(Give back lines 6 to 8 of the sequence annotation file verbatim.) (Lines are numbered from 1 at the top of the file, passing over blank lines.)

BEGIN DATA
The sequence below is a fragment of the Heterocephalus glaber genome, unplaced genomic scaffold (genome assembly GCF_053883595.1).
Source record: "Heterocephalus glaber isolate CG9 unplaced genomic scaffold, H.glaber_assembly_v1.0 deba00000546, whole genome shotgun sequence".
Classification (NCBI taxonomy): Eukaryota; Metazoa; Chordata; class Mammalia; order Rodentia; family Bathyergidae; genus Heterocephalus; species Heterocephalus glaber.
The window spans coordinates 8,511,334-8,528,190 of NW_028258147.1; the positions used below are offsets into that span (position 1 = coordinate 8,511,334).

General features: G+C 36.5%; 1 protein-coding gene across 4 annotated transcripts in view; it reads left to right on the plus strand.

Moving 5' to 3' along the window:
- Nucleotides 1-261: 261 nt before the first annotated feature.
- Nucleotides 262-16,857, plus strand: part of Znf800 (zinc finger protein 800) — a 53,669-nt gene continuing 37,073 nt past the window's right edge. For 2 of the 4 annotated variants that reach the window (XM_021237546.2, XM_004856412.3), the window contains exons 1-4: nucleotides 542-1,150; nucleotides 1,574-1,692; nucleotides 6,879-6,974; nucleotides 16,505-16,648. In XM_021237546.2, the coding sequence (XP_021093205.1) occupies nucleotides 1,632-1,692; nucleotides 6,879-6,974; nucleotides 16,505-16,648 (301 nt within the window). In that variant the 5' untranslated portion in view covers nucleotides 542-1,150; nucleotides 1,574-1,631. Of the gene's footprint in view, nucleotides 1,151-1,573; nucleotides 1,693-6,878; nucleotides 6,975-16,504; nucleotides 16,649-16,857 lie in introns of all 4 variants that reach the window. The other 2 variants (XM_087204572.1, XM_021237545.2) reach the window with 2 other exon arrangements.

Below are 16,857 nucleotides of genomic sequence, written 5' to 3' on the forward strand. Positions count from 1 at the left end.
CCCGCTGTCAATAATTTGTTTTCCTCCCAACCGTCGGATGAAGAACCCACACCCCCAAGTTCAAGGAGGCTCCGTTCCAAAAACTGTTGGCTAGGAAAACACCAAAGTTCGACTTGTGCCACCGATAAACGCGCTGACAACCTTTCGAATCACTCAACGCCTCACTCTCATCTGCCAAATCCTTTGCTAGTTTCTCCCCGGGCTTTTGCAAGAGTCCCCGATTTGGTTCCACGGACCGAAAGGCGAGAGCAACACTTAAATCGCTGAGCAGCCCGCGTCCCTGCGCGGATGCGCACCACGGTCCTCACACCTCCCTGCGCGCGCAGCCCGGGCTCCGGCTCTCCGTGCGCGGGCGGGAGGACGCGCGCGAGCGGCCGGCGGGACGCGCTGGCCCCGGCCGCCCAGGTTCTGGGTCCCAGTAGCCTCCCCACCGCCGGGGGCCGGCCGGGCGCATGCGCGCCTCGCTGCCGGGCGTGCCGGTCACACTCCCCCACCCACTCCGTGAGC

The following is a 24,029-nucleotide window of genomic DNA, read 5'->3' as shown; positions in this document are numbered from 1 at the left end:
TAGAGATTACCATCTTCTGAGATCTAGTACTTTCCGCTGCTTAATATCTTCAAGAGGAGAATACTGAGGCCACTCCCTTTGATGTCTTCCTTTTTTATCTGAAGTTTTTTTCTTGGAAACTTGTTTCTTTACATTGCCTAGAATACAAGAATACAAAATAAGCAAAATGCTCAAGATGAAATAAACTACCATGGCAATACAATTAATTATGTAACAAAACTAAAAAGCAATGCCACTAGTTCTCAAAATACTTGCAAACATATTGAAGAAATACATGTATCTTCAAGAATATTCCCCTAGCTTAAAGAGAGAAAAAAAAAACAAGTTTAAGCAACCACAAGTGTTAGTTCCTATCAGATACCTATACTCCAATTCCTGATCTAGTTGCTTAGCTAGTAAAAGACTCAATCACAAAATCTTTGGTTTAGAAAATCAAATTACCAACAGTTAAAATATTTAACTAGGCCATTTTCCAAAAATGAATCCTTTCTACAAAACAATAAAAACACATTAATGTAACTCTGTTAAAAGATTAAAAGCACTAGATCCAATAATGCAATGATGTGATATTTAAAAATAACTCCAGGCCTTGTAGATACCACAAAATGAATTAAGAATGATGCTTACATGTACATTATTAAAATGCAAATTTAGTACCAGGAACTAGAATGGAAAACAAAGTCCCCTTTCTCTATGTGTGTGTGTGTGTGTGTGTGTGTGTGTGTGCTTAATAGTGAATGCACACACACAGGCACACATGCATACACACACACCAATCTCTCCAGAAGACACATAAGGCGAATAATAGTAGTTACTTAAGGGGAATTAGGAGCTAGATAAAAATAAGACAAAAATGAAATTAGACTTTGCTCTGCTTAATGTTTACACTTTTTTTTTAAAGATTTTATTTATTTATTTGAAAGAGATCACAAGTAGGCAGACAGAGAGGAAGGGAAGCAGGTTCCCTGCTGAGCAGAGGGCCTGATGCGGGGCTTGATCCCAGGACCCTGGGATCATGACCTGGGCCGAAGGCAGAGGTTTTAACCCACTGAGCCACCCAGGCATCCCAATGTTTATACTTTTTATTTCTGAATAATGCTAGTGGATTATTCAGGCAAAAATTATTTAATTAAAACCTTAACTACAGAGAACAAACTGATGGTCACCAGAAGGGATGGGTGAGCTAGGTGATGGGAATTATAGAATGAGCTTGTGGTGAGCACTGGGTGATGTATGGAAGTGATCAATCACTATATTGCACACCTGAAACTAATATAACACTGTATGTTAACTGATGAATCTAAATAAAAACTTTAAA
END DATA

Moving 5' to 3' along the window:
- Nucleotides 1-261: 261 nt before the first annotated feature.
- Nucleotides 262-16,857, plus strand: part of Znf800 (zinc finger protein 800) — a 53,669-nt gene continuing 37,073 nt past the window's right edge. For 2 of the 4 annotated variants that reach the window (XM_021237546.2, XM_004856412.3), the window contains exons 1-4: nucleotides 542-1,150; nucleotides 1,574-1,692; nucleotides 6,879-6,974; nucleotides 16,505-16,648. In XM_021237546.2, the coding sequence (XP_021093205.1) occupies nucleotides 1,632-1,692; nucleotides 6,879-6,974; nucleotides 16,505-16,648 (301 nt within the window). In that variant the 5' untranslated portion in view covers nucleotides 542-1,150; nucleotides 1,574-1,631. Of the gene's footprint in view, nucleotides 1,151-1,573; nucleotides 1,693-6,878; nucleotides 6,975-16,504; nucleotides 16,649-16,857 lie in introns of all 4 variants that reach the window. The other 2 variants (XM_087204572.1, XM_021237545.2) reach the window with 2 other exon arrangements.